by Shlomo Pyotrkovsky
Radical leftists' lawyer says protection of sources is 'to be or not to be' issue; state attorney seeks transparency on anti-Israel claims.
The Petah Tikva Magistrate's Court on Sunday held a hearing on the state attorney's request, which seeks to obligate the radical leftist group Breaking the Silence to give law authorities the details on testimony that the organization publishes.
Breaking the Silence cites the unconfirmed claims of anonymous sources in accusing the IDF of "war crimes," and spreads its alleged testimony around the world. It recently was documented conducting apparently treasonous activities, as its activists questioned ex-IDF soldiers about the army's deployment and operations along the Gaza border.
The state attorney has demanded to receive the full testimonies cited by the organization, including the names of the alleged witnesses and specific details about the incidents they claim to have witnessed.
The IDF has repeatedly protested that the group trades in hearsay as part of anti-Israel propaganda efforts, and that if they were truly concerned about alleged abuses by soldiers they would hand over the cases to the army for prosecution.
Attorney Michael Sfard, who represents the radical leftist organization, told the court in the hearing that if the order obligating the organization to reveal the details is allowed to pass, that will be the end of the group.
"It's to be or not to be," he emphasized, hinting that the anonymity of its sources is the base of legitimacy for the leftist group.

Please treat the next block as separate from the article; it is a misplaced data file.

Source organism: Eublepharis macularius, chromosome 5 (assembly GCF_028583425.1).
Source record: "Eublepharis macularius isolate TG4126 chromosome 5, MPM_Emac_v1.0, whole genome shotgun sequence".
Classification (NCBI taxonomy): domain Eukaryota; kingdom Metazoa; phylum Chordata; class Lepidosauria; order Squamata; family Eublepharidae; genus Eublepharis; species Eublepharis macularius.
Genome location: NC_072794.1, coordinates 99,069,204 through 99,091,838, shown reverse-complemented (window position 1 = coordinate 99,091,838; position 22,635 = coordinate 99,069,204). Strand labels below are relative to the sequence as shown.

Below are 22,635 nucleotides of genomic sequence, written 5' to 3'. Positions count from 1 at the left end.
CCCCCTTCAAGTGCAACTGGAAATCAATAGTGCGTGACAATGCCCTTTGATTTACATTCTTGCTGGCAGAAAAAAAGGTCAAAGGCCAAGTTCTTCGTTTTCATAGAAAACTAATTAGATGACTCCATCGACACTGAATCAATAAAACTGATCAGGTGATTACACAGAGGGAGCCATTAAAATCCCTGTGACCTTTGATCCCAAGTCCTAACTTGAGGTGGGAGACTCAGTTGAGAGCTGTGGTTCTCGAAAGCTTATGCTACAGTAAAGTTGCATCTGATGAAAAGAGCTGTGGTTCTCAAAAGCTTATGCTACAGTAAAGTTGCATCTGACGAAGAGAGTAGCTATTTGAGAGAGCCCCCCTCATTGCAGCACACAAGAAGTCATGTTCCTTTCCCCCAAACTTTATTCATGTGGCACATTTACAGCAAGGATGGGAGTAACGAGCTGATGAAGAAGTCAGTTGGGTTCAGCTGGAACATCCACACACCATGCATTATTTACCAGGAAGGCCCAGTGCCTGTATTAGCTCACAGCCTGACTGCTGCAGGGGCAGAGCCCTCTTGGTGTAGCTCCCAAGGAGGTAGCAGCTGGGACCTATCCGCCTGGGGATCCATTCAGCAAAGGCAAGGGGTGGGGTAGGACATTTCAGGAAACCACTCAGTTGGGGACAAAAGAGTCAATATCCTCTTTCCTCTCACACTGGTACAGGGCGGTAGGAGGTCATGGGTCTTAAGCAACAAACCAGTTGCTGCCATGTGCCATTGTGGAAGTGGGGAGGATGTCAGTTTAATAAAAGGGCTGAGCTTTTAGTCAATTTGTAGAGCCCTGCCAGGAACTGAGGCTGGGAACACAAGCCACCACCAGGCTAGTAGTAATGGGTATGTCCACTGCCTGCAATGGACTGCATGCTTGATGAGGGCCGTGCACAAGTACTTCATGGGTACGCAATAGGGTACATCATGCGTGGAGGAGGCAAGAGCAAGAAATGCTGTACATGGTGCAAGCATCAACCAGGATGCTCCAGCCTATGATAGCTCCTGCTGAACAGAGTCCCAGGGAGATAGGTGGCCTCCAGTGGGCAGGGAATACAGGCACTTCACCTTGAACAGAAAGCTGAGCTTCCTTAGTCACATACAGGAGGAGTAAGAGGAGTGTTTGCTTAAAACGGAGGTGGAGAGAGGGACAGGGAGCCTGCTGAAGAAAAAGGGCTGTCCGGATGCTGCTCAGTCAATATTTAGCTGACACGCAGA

According to the attorney, since Breaking the Silence began in 2004 its activists have worked under the premise that the testimony and claims they receive are to be given protection of sources, even though the group is not a press agency.
Sfard noted that in the past members of the organization argued for protection of their sources and their claims were accepted.
However, he also admitted that members of the organization were never promised that the testimonies they receive will be granted protection of anonymity.
The lawyer claimed in the hearing that the reason the state attorney is seeking to force Breaking the Silence to reveal its sources now is due to "political" motives stemming from the public outcry in the last half-year - that outcry has focused on the group's apparent treason in questioning IDF sources about the Gaza border, and other exposures of subversive activity meant to undermine the state.
In response, the state attorney's representative denounced the lawyer's claim that her office is a "long arm of the politicians," and termed the claim a "conspiracy theory."
The judge ruled against the Breaking the Silence lawyer, requesting that he desist from his claims that the demand for sources is politics, and instead told him to focus on the substance of the case.
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